Stella di Campalto is a steel magnolia possessing both charm and grit. Her soft-spoken elegance belies the determination and vision she needed to found an organic winery in 1995 and run it by herself without experience or training. For the first three years, still in her twenties, she lived with her two girls, three and five, in a house with straw mattresses and without central heating, television, washing machine, etc..
Stella’s wines, like her, have unique personalities and are deeply tied to the land, which she and her then-husband received from his family as their wedding gift in 1992. It was 33 acres with olive trees and a house (no vineyards), overgrown and abandoned since the 1930s.
The land was in that remote corner of Tuscany near the Monte Amiata, not considered very desirable at that time. Her in-laws had purchased it as part of a 160 acre estate with 24 houses for only 50,000 euro. It was certainly out of the way for a city girl. Stella had been born in Rome, had lived in Prague and was in Milan with her husband.
A few years later, things changed when Stella’s Florentine aunt did a palm reading and convinced Stella to apply for an EU grant to plant vineyards on the land. As crazy as the whole thing seemed, Stella took the train from Milan with the paperwork to meet her aunt and drive to the provincial office in Siena. On the way, they got lost and happened to ask directions from a man walking hear the highway, who turned out to be the EU official, who had come to distribute the grants. He took them to the office, and Stella eventually was one of only three farmers in Tuscany to get financing for a vineyard.
Then a teetotaler with toddlers, she moved to Montalcino thinking it would just be for the summer but ended up staying three years in the rustic house lent to her by friends of her mother. “They were the best years,” she told me, “sitting in front of the fire in that house.” She got organic certification in 1995, finished planting four hectares vines in 1998 and did her first harvest in 2001. By 2002, she had started using biodynamic methods and by 2005, she was certified. The vineyards are ideally situated, facing south and west toward the sea above the Ombrone River.
Tucked under the town of Castelnuovo dell’Abate…
They are just over the hill from the Abbey of Sant’Antimo, which was probably built by Charlemagne in 813. Stella considers one of her land’s most important characteristics to be the 12 types of soil (quartz, limestone, sand, volcanic black earth, etc.) that change dramatically across her five vineyards as she explains in this video:
Stella plants 25 different types of grains among the vines, rotating them to maintain vitality in the soil. She uses the traditional 500 and 501 biodynamic treatments as well as copper and sulphur. She doesn’t cut the tops of the vines, allowing them to find their own equilibrium.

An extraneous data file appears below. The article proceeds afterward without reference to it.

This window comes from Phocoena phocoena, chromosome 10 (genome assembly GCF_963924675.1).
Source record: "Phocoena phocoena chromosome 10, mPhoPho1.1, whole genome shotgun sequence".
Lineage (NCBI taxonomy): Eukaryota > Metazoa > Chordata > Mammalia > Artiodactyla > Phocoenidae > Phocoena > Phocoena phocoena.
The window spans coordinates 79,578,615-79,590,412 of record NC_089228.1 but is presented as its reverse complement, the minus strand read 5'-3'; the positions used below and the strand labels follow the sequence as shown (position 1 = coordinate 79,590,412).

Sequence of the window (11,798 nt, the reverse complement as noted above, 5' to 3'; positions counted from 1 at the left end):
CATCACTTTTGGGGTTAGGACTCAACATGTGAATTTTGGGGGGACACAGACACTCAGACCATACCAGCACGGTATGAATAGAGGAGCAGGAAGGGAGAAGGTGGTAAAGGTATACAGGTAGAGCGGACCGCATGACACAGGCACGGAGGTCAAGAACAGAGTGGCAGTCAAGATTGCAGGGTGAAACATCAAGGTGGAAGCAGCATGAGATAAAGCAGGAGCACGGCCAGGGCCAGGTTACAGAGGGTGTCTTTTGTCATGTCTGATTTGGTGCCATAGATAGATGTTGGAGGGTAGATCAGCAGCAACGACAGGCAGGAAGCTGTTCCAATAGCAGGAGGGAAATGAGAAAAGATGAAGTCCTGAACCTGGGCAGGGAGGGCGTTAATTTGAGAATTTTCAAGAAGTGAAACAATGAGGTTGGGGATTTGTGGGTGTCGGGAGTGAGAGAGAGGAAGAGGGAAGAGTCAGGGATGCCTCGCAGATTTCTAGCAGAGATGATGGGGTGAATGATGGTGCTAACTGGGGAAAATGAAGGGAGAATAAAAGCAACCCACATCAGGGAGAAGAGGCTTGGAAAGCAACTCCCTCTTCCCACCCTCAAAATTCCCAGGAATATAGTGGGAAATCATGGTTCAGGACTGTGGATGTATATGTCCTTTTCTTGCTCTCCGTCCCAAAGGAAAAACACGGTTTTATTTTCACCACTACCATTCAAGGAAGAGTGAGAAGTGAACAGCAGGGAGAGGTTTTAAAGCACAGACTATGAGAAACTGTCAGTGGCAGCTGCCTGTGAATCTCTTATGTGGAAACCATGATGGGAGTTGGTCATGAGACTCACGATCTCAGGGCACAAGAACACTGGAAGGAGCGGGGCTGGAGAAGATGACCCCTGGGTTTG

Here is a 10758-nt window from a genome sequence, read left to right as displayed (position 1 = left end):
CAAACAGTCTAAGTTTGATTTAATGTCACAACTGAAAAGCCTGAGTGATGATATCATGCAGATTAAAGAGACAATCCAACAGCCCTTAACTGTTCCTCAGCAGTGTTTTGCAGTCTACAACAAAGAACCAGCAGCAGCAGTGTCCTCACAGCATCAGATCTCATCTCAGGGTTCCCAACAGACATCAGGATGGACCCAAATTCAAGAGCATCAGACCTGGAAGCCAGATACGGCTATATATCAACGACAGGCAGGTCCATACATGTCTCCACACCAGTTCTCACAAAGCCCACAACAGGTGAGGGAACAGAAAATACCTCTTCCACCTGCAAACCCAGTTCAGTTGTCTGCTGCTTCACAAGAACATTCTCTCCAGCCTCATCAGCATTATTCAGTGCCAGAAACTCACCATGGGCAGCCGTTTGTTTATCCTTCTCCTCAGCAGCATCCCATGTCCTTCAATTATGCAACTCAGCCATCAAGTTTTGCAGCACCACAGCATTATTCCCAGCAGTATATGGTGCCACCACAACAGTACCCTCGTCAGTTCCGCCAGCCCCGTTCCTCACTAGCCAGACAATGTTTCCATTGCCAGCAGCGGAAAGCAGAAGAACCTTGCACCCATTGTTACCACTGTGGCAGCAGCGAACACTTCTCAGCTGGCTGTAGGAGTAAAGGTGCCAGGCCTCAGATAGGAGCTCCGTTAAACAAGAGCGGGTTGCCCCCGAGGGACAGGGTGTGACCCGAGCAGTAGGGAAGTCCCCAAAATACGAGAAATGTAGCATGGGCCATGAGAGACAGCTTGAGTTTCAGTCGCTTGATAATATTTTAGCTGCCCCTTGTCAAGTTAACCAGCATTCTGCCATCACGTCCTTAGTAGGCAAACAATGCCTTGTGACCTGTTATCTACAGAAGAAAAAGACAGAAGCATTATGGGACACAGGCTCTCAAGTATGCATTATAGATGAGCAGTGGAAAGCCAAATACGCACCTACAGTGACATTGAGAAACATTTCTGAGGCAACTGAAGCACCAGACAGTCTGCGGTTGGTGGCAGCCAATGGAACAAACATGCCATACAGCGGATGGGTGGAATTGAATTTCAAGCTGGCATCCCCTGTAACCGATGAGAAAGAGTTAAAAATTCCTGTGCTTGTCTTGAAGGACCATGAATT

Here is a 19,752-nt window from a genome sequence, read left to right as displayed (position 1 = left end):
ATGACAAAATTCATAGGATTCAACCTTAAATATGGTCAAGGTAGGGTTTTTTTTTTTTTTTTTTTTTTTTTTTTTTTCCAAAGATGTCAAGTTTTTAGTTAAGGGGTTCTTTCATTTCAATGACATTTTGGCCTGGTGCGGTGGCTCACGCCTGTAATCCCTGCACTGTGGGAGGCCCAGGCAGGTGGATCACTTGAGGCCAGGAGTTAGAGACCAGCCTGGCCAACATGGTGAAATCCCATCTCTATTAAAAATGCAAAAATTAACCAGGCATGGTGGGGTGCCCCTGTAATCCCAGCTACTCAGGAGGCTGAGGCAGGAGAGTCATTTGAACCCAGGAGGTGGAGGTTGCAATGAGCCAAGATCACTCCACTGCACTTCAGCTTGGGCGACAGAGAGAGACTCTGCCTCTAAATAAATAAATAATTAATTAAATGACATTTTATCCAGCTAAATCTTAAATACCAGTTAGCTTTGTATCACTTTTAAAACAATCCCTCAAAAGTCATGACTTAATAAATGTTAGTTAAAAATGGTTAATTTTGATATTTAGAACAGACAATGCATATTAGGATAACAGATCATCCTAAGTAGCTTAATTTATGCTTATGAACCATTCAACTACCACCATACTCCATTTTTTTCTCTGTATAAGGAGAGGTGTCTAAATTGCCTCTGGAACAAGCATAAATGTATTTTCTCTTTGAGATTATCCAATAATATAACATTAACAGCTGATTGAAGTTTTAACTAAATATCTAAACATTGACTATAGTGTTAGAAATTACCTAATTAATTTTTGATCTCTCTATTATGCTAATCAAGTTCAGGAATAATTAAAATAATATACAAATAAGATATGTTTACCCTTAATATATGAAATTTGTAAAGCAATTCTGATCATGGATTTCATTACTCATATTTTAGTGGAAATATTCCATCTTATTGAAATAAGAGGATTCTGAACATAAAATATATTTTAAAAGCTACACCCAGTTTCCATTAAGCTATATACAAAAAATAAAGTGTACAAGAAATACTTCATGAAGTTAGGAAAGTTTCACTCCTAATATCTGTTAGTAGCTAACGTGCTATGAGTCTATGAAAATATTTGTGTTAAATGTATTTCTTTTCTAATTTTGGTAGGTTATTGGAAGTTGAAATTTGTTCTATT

She keeps bees near the cellar..
And horses that she rides for pleasure although maybe one day, she will experiment with plowing.
She built a cellar that disappears among the olive trees into the hillside with three levels.
The grapes come in at the top level, are sorted by hand and move down by gravity to the next level where they are pressed in this old-fashioned hand press.
Spontaneous fermentation with native yeasts occurs in large wooden vats, tini, with each vineyard “cru” kept separate.
Then, the wine, still separated by vineyard, goes into barrels for aging.
Until 2004, Stella made only Rosso di Montalcino, establishing her reputation for making high quality wine that was recognizable: “identity” wine with real personality. She often keeps both her Rosso and Brunello in the cellar beyond the amount of time required by the DOCG until she finds that it’s ready.
At that point, she chooses among the crus and mixes the ones that seem right for each wine. “I invite some close friends over, and we taste,” she told me. “It’s a little like matchmaking, thinking about who would make a good couple. The obvious choice is not always the best one.”
Stella’s vintages are carefully stashed in the cellar, and she talks about them as if they were characters in a novel.
We tasted her Brunello di Montalcino Reserve 2008 and 2009.
“The 2008 is like an old man from the country, a sage with wisdom to share,” she said. “The 2009 is a brash New Yorker, still young and egotistical. They can’t yet sit at the table together.”
Even though it’s true that each wine has distinctive character, the common thread is authenticity and elegance. Their bright ruby red color and complex but delicate aromas and flavors resemble Burgundy wines more than Bordeaux. They have nothing in common with the dense, dark, fruity, oaky wines that a lot of Brunello wineries began making in the nineties and that prompted the Brunello scandal in 2008.
In 2009, Stella courageously left the 250-member Brunello Consortium with friends and colleagues Francesco Leanza of Podere Salicutti and Caroline Politzer and Jan Hendrik Erbach of Pian Dell’Orino. They formed Sangiovese Per Amico as an alternative to the Consortium and began working together to collect data and do scientific research that will enable them to make true terroir wines with organic/biodynamic viticulture and natural methods in the cellar.
Even though organic/biodynamic methods are the foundation of what Stella does and her wine fully meets any definition of “natural”, she wants it to be recognized first as delicious wine with a unique identity from its terroir. She told me that her greatest satisfaction is going to a wine fair or tasting where her wines are next to “classic”, conventional wines.
“I really like it when people taste my wine and get curious,” she told me. “They can tell that the wine is different. And it is. Because it is made in a totally different way.”